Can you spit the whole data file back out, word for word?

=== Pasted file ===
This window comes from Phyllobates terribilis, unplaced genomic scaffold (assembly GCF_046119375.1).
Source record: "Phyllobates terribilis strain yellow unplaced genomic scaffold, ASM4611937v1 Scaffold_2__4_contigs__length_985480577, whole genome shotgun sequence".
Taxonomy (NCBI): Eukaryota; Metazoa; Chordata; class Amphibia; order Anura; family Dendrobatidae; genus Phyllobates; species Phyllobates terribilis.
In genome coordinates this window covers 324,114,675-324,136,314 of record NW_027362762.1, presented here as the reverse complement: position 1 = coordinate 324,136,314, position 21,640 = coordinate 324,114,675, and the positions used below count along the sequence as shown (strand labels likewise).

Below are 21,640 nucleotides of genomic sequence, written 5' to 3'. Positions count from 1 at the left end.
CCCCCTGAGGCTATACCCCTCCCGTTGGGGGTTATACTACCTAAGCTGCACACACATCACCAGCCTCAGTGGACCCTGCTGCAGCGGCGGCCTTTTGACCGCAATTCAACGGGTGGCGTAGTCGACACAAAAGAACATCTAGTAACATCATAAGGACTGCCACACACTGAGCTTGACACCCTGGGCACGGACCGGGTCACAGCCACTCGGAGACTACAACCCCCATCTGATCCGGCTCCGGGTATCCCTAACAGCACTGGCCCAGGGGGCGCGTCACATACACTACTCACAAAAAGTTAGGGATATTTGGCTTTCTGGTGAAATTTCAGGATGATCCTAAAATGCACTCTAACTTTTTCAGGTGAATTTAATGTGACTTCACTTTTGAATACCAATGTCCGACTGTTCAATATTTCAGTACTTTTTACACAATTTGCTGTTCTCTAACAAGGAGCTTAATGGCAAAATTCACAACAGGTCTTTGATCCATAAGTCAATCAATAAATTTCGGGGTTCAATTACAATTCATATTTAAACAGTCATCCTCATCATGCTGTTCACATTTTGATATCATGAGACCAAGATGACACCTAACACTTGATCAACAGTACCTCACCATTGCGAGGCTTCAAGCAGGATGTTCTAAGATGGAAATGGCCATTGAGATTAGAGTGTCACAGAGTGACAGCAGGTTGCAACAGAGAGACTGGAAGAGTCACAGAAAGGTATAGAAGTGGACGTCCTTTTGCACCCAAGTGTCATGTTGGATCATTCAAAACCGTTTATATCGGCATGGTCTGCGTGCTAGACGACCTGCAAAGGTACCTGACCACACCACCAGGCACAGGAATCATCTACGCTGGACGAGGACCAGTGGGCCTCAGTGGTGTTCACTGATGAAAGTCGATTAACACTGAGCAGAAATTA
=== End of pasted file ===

This window comes from Phyllobates terribilis, unplaced genomic scaffold (assembly GCF_046119375.1).
Source record: "Phyllobates terribilis strain yellow unplaced genomic scaffold, ASM4611937v1 Scaffold_2__4_contigs__length_985480577, whole genome shotgun sequence".
Taxonomy (NCBI): Eukaryota; Metazoa; Chordata; class Amphibia; order Anura; family Dendrobatidae; genus Phyllobates; species Phyllobates terribilis.
In genome coordinates this window covers 324,114,675-324,136,314 of record NW_027362762.1, presented here as the reverse complement: position 1 = coordinate 324,136,314, position 21,640 = coordinate 324,114,675, and the positions used below count along the sequence as shown (strand labels likewise).

Below are 21,640 nucleotides of genomic sequence, written 5' to 3'. Positions count from 1 at the left end.
CCCCCTGAGGCTATACCCCTCCCGTTGGGGGTTATACTACCTAAGCTGCACACACATCACCAGCCTCAGTGGACCCTGCTGCAGCGGCGGCCTTTTGACCGCAATTCAACGGGTGGCGTAGTCGACACAAAAGAACATCTAGTAACATCATAAGGACTGCCACACACTGAGCTTGACACCCTGGGCACGGACCGGGTCACAGCCACTCGGAGACTACAACCCCCATCTGATCCGGCTCCGGGTATCCCTAACAGCACTGGCCCAGGGGGCGCGTCACATACACTACTCACAAAAAGTTAGGGATATTTGGCTTTCTGGTGAAATTTCAGGATGATCCTAAAATGCACTCTAACTTTTTCAGGTGAATTTAATGTGACTTCACTTTTGAATACCAATGTCCGACTGTTCAATATTTCAGTACTTTTTACACAATTTGCTGTTCTCTAACAAGGAGCTTAATGGCAAAATTCACAACAGGTCTTTGATCCATAAGTCAATCAATAAATTTCGGGGTTCAATTACAATTCATATTTAAACAGTCATCCTCATCATGCTGTTCACATTTTGATATCATGAGACCAAGATGACACCTAACACTTGATCAACAGTACCTCACCATTGCGAGGCTTCAAGCAGGATGTTCTAAGATGGAAATGGCCATTGAGATTAGAGTGTCACAGAGTGACAGCAGGTTGCAACAGAGAGACTGGAAGAGTCACAGAAAGGTATAGAAGTGGACGTCCTTTTGCACCCAAGTGTCATGTTGGATCATTCAAAACCGTTTATATCGGCATGGTCTGCGTGCTAGACGACCTGCAAAGGTACCTGACCACACCACCAGGCACAGGAATCATCTACGCTGGACGAGGACCAGTGGGCCTCAGTGGTGTTCACTGATGAAAGTCGATTAACACTGAGCAGAAATTA